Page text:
A RETIRED RAF pilot paid his respects to fallen comrades at a new memorial in London.
Former squadron leader David Fryett travelled to the capital to visit the Bomber Command memorial the day after it was opened by the Queen.
The trip was a poignant reminder for the 73-year-old of fellow air crew who never came home, including a Sunderland serviceman.
David, from Fulwell, said: “The memorial is in remembrance of the 55,573 aircrew who gave their lives in World War Two flying bombers and who have had to wait until now for their country to acknowledge their considerable bravery and self sacrifice.
“One of their number was Sgt Frank Robertson, a son of Sunderland, who was killed on July 27 or 28 1943, aged just 20, while flying as a flight engineer of a Lancaster bomber of 106 Sqn from RAF Syerston, near Newark.
“Frank was born and bred in Maple Street, Sunderland, and his younger sister Lydia, now 78, is a friend and neighbour of mine.
“He joined the RAF in 1938 as a ground tradesman, volunteering later on in the war to fly as a flight engineer. He had only been operational with 106 Sqn for about three weeks before he was killed with the other six members of his crew during a raid on Hamburg.
“His mother, who was a nurse in Sunderland at the time, was given a poem written by an unknown wounded soldier for whom she was caring. It is very poignant.”
David spent much of the 1960s flying Vulcan B Mk 2 bombers with Squadrons 12 and 35 at RAF Finningley, Coningsby and Cottesmore.
He now lives in Sea Road with wife Ann, 70, after retiring from the RAF 21 years ago.
After his time as a Vulcan pilot, David spent two-and-a-half years during the height of the Vietnam War on exchange with the Royal Australian Airforce, before returning to the UK in 1969.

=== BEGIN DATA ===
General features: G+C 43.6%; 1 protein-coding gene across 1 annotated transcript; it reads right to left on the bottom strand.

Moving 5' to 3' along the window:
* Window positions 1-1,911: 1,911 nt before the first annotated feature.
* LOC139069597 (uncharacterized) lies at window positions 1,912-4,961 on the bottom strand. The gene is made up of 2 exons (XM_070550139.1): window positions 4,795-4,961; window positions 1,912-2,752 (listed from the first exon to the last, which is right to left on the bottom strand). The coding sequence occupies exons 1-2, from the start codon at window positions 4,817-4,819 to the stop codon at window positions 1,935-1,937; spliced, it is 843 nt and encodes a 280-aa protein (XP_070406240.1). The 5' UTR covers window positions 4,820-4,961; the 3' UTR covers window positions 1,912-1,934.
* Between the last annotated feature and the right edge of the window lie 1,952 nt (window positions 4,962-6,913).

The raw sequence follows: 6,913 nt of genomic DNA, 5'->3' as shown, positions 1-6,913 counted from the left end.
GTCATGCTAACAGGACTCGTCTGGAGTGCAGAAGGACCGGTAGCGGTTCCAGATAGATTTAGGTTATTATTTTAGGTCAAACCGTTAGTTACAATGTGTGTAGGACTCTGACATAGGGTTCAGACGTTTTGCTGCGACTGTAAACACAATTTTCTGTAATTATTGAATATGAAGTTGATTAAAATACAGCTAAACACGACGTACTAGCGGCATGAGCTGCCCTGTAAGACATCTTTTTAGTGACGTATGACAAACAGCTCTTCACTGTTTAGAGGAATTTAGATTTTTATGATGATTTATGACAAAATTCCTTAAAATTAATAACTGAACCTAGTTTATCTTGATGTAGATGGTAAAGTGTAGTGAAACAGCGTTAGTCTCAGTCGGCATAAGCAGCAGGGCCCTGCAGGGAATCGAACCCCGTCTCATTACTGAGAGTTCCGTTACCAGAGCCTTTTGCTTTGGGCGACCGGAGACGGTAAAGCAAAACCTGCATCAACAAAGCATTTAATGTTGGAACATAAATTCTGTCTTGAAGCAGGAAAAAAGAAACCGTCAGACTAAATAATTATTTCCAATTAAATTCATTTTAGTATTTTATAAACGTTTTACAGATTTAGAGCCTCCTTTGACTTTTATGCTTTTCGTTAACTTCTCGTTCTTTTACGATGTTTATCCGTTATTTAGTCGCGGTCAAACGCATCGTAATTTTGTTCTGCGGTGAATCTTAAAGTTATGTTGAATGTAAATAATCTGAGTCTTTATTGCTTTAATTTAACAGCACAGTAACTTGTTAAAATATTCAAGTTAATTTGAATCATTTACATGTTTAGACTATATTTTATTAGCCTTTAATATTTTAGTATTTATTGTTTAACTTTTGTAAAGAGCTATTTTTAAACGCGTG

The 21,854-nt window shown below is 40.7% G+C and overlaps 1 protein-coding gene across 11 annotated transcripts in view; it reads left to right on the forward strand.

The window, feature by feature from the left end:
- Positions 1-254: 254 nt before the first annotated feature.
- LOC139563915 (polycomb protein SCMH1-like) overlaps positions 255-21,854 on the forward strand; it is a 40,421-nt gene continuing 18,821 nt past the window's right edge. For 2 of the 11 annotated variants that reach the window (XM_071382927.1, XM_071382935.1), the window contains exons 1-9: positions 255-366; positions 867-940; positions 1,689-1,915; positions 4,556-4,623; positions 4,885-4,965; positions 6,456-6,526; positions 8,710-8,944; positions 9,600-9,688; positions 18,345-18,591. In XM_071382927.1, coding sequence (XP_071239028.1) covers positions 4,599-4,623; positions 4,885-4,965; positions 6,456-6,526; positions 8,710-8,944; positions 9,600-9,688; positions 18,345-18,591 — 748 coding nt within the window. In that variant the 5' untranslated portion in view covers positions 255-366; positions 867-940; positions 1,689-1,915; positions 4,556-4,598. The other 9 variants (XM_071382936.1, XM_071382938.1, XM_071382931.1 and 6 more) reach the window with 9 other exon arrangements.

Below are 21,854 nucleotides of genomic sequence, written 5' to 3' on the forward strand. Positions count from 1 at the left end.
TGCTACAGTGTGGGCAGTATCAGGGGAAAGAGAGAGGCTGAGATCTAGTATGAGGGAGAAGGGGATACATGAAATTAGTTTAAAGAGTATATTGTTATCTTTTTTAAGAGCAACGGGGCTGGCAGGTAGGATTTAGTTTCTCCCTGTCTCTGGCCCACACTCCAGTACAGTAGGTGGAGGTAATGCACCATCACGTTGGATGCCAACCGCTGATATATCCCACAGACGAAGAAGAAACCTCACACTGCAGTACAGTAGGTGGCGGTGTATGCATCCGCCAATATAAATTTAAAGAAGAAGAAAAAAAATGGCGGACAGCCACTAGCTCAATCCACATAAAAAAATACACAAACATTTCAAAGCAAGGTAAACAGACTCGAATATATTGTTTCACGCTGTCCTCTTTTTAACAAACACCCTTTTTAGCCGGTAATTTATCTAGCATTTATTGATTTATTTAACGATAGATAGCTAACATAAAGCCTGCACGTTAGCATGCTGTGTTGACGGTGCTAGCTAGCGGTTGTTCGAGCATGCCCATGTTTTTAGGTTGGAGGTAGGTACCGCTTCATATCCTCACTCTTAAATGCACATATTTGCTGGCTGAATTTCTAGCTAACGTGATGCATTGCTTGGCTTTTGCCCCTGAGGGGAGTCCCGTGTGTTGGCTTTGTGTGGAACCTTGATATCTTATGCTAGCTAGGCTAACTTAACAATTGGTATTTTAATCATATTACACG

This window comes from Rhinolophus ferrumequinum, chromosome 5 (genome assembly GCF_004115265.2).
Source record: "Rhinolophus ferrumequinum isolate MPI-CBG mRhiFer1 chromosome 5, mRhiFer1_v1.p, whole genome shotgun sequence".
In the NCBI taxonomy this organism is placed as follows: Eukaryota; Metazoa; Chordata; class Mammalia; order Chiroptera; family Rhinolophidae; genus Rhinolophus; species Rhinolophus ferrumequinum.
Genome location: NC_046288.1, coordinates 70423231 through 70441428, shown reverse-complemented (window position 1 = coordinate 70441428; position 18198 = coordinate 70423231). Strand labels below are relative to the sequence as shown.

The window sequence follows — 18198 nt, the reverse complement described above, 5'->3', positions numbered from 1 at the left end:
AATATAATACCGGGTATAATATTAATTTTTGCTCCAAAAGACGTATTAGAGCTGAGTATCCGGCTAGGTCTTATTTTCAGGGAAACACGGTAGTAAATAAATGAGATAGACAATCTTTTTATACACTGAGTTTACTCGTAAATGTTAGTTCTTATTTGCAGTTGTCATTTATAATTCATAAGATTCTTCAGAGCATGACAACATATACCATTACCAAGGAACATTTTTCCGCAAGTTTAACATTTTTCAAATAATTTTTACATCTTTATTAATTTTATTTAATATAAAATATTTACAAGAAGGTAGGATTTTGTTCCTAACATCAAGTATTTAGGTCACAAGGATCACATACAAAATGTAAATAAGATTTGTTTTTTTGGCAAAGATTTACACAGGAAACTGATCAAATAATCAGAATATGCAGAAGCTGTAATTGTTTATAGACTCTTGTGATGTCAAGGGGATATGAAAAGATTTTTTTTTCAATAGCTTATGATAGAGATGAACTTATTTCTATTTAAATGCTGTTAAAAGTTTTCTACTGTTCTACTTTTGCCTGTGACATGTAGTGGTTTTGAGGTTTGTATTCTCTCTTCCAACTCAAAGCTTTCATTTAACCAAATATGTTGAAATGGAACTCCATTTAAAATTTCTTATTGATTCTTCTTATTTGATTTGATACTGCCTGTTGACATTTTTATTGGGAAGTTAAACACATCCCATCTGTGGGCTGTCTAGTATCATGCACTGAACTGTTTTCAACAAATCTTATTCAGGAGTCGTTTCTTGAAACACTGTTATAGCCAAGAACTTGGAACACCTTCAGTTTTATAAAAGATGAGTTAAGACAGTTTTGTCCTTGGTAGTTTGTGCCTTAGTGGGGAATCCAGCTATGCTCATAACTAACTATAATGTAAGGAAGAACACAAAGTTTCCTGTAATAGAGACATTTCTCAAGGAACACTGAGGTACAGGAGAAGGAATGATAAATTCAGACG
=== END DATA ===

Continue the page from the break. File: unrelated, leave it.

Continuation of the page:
From 1970 to 1978, he flew Shackleton MR 3.3 and Nimrod MR 1 aircraft at RAF Kinloss in Scotland, where he served with 201 and 120 Squadron, which both disbanded in May last year.
During a spell in “civvy street”, from 1978 to 1982, he worked for an oil drilling company in Algeria, where he learnt to speak, read and write Arabic.
He then rejoined the RAF as an intelligence officer in 1982 during the Falklands War.
After Russian language training during the Cold War in 1984, he served in Berlin for five years, leaving the city shortly before the wall came down in 1989.
David’s next role was to join the joint-Service arms control unit at RAF Scampton – the former home of the Dambuster Squadron – as a Russian and German interpreter.
He is still working full time as a freelance translator, translating French, German, Russian and Indonesian into English. He also has a masters degree in Middle Eastern studies with Arabic from the University of Durham.
David and Ann, who celebrate their golden wedding anniversary last year, have three children, Nicola, Sarah Jane and Andrew.
A poem written for Sgt Frank Robertson’s mother by a wounded soldier she looked after:
A mother’s longing
For two sons she loves
And prays their safe keeping
By the heavens above
How proud she is
Of those two boys
Many times when thinking
Bring tears and then joy
One sweeps the ocean
The other the skies
And she knows their devotion
Will never subside
So stick to your duty
My bonny lads
England’s your country
The finest to be had.